“Apple to Finally Bring RCS to iPhone” has become a trending topic. Why? The announcement that Apple would use the RCS (Rich Communication Services) messaging standard surprised many. The feature will come as a software update later next year. It will let iPhone and Android users send messages with features similar to iMessage. Apple chose it because regulators and rivals like Google and Samsung pressured the company. The fact that RCS has matured into a more robust platform is also a contributing factor.
RCS adds iMessage-like functionalities to cross-platform text messages
Cross-platform texting between Android and iPhone is much easier with RCS, adding several iMessage-style capabilities. Things like typing indications, high-quality photos and videos, reading receipts, and more fall under this category. According to Apple, one of the features of RCS is the ability for users to communicate their location inside text conversations. Unlike traditional SMS, RCS is compatible with both cellular data and Wi-Fi.
However, iMessage will remain in use. It will remain the primary means of communication for all iPhone users. When the time comes, RCS will exist independently of iMessage and replace SMS and MMS. As an additional backup, Apple adds that SMS and MMS will also be accessible. Nevertheless, this is not Apple allowing third-party iMessage services. It’s the opposite: the company is implementing RCS independently of iMessage.
What is Rich Communication Services (RCS)?
RCS delivers “rich,” expanded messaging, audio, video, and file-sharing features. RCS Chat is another name for RCS. Chat and messaging apps on smartphones need to be powerful. Therefore, Facebook Messenger, WhatsApp, and iMessage all provide more features than SMS. RCS aims to provide a more feature-rich alternative to SMS and MMS. Moreover, users can access it through cellular networks and IP-based networks, such as Wi-Fi.
With RCS, users may send and receive text messages and audio and video calls. Additionally, users can accept many types of multimedia items, including movies, photos, and documents. RCS allows users to send and receive these messages instantly, unlike regular texting. And this has resulted in a more dynamic method of communication. Group chat, typing alerts, message delivery status, user tagging, and location sharing are just a few additional features RCS enables. RCS, unlike SMS, also provides end-to-end encryption to prevent message interception.
Several technology standards that work with RCS support message transport and communication services. These include the Real-Time Transport Protocol, the IP Multimedia Subsystem, the Session Initiation Protocol, and the Message Session Relay Protocol.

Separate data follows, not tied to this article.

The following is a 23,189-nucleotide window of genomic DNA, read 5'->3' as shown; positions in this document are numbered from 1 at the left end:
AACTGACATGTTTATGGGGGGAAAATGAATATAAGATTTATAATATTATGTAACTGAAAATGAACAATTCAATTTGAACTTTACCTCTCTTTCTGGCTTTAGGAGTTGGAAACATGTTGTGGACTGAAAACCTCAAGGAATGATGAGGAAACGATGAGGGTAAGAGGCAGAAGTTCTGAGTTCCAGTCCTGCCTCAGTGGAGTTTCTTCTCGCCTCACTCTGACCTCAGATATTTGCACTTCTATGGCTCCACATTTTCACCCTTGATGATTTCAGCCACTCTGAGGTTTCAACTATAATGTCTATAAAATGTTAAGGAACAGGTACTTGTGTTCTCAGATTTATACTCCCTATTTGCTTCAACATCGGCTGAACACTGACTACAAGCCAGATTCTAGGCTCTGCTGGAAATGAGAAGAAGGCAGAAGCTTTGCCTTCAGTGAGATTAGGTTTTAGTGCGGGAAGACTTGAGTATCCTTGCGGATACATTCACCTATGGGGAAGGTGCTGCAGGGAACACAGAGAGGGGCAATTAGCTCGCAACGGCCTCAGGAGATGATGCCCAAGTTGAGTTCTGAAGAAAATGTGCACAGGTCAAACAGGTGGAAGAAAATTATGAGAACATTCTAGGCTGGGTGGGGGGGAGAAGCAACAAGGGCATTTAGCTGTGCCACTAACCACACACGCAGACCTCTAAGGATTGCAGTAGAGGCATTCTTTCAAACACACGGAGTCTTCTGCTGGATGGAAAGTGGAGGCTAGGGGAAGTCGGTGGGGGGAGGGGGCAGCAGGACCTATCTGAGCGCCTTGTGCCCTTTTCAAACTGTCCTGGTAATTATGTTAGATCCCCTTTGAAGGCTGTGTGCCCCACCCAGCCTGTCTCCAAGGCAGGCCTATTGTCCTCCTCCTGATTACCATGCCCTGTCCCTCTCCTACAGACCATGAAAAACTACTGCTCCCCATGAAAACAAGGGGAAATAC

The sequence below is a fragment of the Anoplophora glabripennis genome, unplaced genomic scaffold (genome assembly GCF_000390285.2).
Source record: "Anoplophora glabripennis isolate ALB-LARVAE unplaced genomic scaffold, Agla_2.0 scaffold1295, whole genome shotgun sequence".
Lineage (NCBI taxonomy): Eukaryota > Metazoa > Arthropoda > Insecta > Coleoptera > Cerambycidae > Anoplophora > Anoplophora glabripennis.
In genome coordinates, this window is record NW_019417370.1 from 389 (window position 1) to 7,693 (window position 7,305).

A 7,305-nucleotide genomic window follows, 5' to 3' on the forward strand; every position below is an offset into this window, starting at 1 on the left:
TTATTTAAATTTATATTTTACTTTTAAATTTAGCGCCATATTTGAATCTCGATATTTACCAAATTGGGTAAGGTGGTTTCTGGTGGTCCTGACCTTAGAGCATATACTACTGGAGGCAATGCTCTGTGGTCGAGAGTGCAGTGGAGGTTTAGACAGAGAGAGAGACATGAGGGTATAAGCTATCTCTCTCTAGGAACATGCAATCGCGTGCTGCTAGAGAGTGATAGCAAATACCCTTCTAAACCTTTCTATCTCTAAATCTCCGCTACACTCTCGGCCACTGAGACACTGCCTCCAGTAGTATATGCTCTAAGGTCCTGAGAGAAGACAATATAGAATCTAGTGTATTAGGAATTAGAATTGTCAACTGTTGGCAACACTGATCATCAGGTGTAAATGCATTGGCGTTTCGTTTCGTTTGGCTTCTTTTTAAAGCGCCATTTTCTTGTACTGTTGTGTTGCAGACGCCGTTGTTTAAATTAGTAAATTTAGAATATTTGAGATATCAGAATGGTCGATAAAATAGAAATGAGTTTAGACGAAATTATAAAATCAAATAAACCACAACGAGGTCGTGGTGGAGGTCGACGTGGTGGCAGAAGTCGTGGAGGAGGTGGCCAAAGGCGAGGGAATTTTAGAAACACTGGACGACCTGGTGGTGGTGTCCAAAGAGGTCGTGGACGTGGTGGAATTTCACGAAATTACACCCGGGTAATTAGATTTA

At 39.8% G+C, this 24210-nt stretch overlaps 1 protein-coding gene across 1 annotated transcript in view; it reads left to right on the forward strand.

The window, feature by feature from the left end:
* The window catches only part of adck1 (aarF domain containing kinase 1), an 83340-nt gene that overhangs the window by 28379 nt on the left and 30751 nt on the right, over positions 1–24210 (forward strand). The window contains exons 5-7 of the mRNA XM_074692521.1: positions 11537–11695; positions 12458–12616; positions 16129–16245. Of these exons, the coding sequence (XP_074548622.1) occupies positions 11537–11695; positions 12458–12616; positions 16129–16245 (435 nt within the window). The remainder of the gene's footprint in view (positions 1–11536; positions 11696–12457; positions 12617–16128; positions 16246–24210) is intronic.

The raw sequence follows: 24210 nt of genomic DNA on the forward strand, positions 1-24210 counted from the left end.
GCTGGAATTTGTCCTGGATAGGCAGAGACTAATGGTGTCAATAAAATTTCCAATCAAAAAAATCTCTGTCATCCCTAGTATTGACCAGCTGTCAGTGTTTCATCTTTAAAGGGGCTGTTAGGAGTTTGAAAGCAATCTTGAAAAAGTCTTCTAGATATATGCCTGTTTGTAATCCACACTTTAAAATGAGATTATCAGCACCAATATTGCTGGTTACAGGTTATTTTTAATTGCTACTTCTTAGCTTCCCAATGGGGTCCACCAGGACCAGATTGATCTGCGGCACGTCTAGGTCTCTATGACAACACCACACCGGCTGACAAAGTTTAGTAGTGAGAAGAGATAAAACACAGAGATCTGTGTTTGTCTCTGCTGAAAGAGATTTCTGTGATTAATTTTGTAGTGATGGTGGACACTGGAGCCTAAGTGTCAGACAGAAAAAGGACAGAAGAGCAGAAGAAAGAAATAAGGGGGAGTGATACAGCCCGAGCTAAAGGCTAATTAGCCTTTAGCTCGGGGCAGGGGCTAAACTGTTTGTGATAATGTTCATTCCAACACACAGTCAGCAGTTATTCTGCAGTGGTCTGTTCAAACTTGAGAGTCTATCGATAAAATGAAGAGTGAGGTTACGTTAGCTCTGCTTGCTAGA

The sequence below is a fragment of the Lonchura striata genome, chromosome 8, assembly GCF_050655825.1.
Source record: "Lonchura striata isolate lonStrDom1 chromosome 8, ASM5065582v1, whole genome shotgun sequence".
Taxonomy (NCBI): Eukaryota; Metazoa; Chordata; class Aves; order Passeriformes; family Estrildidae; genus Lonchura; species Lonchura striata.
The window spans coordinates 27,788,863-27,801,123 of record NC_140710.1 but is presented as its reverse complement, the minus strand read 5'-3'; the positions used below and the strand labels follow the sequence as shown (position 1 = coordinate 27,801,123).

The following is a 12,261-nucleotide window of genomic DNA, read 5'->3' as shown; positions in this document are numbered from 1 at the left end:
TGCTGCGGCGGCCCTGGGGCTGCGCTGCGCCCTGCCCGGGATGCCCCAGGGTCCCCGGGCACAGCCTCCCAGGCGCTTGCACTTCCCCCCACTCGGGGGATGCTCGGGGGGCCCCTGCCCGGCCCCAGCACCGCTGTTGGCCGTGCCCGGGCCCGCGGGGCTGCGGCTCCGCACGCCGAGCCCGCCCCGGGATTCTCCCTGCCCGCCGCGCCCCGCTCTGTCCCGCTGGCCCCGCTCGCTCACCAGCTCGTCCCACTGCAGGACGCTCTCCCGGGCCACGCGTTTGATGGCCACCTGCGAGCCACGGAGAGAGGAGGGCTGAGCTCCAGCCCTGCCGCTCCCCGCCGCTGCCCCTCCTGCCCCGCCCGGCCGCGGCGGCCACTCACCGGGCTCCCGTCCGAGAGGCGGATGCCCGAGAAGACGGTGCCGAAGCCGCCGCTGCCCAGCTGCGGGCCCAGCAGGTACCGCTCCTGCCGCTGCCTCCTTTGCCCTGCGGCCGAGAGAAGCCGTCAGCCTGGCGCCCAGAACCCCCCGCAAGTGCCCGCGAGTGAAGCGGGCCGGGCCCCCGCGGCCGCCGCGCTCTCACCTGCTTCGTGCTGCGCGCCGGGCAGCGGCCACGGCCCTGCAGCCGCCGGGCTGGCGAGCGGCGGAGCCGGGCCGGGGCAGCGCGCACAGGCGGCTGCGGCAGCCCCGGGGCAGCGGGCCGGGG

What does Apple say about RCS?
Apple’s adoption of RCS comes after years of pressure from Google and Samsung, two of its rivals. But until now, Apple has ignored that need and instead put more resources into iMessage. Apple also stresses once again that iMessage is considerably superior to RCS in terms of security and privacy. With the addition of Advanced Data Protection for Messages in iCloud, Apple has strengthened the already robust end-to-end encryption in iMessage.
To help facilitate interactions between iPhone and Android users, Apple has enhanced support for Tapbacks in iOS 16. When it came to SMS group conversations, Apple included capabilities like threaded responses and message editing in iOS 17. However, they weren’t available to Android users.
At the same time, Apple claims that RCS does not have the capability for iMessage-level encryption. Nevertheless, it has implemented an upgrade to the SMS experience on both Android and iPhone smartphones.
Apply intends to work with the GSMA members
Apple is committing to collaborate with the GSMA on RCS protocol improvements. Encryption and security of RCS communications are two areas that need special attention. In addition to RCS, Apple informed 9to5Mac that it would not deploy its proprietary end-to-end encryption. Its primary goal is to enhance the RCS standard.
So that you can see how different they are, Google’s version of end-to-end encryption is in the Android Messages app, not in the RCS standard itself.
Including iMessage services in the Digital Markets Act
The most pressing issue is the imminent EU regulation that may have forced Apple to enable iMessage. The Digital Markets Act is a piece of law that Apple has opposed. Apple claims that iMessage is not popular enough in Europe to be considered a “gatekeeper service.” Rumors have been circulating that Apple may file an appeal with the EU over the Digital Markets Act’s potential inclusion of its App Store and iMessage services. Still, by making this disclosure now, Apple is preventing any regulatory issues in the future.
The constraints of SMS and MMS will no longer affect most messaging chats between iPhone and Android users when RCS functionality emerges later next year. The three leading US carriers and most carriers worldwide support RCS. However, the availability may still differ from one carrier to another.
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